Chronic ear surgery in patients with syndromes and multiple congenital malformations.

Published

Journal Article

OBJECTIVES/HYPOTHESIS: The propensity for the development of chronic ear disease in patients with certain congenital syndromes is well described. Little is known about the efficacy of surgery in the management of such patients. This paper will review an institutional experience with the surgical management of chronic ear disease in patients with congenital syndromes or multiple major malformations associated with high rates of ear disease. STUDY DESIGN: Retrospective chart review. METHODS: Charts were reviewed to identify patients diagnosed with either a congenital syndrome or multiple major malformations with a known association with the development of chronic ear disease who underwent ear surgery for chronic ear disease (excluding tympanostomy tube placement). Syndromes encountered, surgeries performed, operative outcomes, complications, and the efficacy of ossicular chain reconstruction is reported. RESULTS: Forty-three patients with 14 different syndromes or malformations were identified. These patients underwent 66 surgical procedures on 56 ears. Seventy-nine percent of patients had undergone an ear procedure prior to presentation. Disease eradication was achieved in 64% of ears with a single procedure, and 89% of ears were controlled with two surgeries or less. Thirty-two percent of surgeries involved a canal wall down procedure, a rate similar to that seen for all patients in our practice over the past decade. When used, ossicular chain reconstruction significantly reduced the air-bone gap, resulting in hearing improvement. Results for patients with Down syndrome, Turner syndrome, and conotruncal cardiac abnormalities are discussed. Only minor complications were encountered. CONCLUSIONS: Syndromic patients and those with a major congenital malformation may present with significant chronic ear disease. Appropriate surgical management can yield successful eradication of disease with low complication rates.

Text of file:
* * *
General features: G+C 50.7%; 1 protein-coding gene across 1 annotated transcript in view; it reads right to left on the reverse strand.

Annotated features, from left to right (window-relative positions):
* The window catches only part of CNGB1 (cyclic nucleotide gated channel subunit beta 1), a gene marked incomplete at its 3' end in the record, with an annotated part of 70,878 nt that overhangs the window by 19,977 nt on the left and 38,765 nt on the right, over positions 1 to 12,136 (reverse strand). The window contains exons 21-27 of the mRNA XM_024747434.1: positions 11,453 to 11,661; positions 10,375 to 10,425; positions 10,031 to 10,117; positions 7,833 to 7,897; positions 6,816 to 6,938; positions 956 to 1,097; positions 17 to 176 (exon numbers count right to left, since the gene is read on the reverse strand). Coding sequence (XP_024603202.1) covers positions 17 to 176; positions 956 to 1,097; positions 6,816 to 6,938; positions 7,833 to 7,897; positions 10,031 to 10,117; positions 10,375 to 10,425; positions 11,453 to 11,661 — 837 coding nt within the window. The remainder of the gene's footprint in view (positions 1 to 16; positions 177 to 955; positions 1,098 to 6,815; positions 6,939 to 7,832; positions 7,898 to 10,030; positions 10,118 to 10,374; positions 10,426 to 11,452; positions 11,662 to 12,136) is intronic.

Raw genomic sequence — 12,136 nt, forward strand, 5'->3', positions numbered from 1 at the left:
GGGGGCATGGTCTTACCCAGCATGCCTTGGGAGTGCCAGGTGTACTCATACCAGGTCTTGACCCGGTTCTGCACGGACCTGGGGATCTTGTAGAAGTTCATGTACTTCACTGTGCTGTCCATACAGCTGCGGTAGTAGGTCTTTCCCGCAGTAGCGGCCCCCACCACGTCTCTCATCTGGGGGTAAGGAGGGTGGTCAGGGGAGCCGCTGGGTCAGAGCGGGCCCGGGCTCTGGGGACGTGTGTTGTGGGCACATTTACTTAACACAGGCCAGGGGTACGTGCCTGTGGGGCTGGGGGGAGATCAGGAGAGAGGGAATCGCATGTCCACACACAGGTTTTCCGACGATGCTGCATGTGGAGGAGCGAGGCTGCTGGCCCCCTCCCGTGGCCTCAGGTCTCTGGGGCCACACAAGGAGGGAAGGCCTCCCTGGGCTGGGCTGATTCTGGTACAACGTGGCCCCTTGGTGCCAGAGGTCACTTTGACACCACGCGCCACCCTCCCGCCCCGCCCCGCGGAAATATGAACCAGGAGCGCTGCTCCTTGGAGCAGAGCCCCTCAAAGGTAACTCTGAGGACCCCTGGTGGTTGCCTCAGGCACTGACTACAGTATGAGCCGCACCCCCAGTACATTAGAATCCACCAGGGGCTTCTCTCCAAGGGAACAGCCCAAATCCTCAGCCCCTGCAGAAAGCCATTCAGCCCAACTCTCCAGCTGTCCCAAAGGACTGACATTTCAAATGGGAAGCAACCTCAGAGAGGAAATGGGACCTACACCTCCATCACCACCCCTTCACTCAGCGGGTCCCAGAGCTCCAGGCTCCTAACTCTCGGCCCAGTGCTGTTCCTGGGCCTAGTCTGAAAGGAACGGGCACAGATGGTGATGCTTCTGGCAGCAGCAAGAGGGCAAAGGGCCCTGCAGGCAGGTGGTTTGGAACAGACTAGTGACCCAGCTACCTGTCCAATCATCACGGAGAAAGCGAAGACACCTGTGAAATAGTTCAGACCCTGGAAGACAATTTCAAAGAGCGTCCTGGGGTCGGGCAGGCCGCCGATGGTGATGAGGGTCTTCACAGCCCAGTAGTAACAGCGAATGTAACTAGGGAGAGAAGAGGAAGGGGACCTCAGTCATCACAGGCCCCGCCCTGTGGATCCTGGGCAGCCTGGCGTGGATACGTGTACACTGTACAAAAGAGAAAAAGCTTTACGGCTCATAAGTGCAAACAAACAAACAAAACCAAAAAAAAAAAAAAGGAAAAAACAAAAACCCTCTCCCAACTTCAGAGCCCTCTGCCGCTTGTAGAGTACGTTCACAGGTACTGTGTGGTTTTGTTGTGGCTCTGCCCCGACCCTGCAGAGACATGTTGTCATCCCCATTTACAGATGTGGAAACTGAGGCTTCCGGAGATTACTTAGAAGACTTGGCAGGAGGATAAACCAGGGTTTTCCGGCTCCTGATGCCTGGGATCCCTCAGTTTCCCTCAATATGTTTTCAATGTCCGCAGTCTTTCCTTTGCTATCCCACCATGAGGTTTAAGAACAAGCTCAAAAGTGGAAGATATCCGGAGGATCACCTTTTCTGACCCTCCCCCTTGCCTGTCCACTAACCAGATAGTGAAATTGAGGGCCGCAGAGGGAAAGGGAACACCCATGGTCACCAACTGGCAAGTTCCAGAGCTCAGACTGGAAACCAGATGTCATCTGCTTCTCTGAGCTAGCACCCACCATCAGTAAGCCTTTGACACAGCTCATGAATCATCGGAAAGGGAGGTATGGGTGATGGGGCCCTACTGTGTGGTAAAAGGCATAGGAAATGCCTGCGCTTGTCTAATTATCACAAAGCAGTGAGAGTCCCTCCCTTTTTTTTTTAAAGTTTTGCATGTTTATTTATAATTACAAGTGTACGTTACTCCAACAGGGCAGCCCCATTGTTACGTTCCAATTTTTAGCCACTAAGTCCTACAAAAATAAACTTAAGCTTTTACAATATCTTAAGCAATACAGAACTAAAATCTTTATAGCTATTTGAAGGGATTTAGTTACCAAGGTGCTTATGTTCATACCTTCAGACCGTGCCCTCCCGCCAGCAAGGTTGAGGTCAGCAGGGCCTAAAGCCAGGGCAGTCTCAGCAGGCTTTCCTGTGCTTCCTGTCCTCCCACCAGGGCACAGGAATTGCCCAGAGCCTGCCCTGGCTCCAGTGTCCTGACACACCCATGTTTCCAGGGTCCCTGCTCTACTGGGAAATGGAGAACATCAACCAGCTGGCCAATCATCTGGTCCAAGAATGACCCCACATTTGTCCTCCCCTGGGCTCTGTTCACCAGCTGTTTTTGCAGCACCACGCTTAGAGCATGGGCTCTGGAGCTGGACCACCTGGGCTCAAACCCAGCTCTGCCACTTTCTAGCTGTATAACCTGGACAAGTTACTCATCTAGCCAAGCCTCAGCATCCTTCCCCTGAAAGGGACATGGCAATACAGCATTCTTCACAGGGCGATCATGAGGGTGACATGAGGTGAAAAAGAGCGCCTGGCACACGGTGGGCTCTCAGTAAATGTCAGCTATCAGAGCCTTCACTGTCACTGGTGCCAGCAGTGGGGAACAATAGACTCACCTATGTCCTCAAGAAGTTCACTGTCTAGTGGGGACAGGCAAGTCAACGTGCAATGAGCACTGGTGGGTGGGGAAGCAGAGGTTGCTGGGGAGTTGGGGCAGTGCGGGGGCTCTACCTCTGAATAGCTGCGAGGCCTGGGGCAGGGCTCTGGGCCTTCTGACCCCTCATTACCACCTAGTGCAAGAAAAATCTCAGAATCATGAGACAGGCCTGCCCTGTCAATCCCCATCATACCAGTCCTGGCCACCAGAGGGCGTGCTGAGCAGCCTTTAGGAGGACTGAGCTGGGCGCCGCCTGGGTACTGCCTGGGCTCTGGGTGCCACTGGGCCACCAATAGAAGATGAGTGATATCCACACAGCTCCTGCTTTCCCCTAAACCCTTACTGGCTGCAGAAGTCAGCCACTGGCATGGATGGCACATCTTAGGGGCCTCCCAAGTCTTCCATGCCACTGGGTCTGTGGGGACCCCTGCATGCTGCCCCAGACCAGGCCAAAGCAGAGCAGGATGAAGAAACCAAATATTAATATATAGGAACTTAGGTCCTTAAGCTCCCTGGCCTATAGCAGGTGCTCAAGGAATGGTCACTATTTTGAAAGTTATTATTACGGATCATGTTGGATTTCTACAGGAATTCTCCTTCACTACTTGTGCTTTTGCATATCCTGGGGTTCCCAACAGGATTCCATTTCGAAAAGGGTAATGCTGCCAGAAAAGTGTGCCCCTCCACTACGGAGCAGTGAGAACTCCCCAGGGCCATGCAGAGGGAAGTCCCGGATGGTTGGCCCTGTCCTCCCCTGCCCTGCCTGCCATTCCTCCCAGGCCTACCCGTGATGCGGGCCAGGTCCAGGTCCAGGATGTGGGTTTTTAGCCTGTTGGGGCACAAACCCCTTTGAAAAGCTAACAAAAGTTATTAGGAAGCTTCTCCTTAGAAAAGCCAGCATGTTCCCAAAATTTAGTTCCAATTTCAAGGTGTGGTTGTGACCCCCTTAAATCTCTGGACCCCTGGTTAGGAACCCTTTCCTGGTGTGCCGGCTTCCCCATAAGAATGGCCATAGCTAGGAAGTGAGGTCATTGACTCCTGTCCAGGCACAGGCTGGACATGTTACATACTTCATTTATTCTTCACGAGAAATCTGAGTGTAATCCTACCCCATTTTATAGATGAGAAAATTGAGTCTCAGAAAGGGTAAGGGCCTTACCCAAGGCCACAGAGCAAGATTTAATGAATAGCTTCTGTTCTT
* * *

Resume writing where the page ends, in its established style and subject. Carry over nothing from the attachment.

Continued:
Full Text

Duke Authors

Cited Authors

  • O'Malley, MR; Kaylie, DM; Van Himbergen, DJ; Bennett, ML; Jackson, CG

Published Date

  • November 2007

Published In

Volume / Issue

  • 117 / 11

Start / End Page

  • 1993 - 1998

PubMed ID

  • 17909451

Pubmed Central ID

  • 17909451

International Standard Serial Number (ISSN)

  • 0023-852X

Digital Object Identifier (DOI)

  • 10.1097/MLG.0b013e318135449e

Language

  • eng

Conference Location

  • United States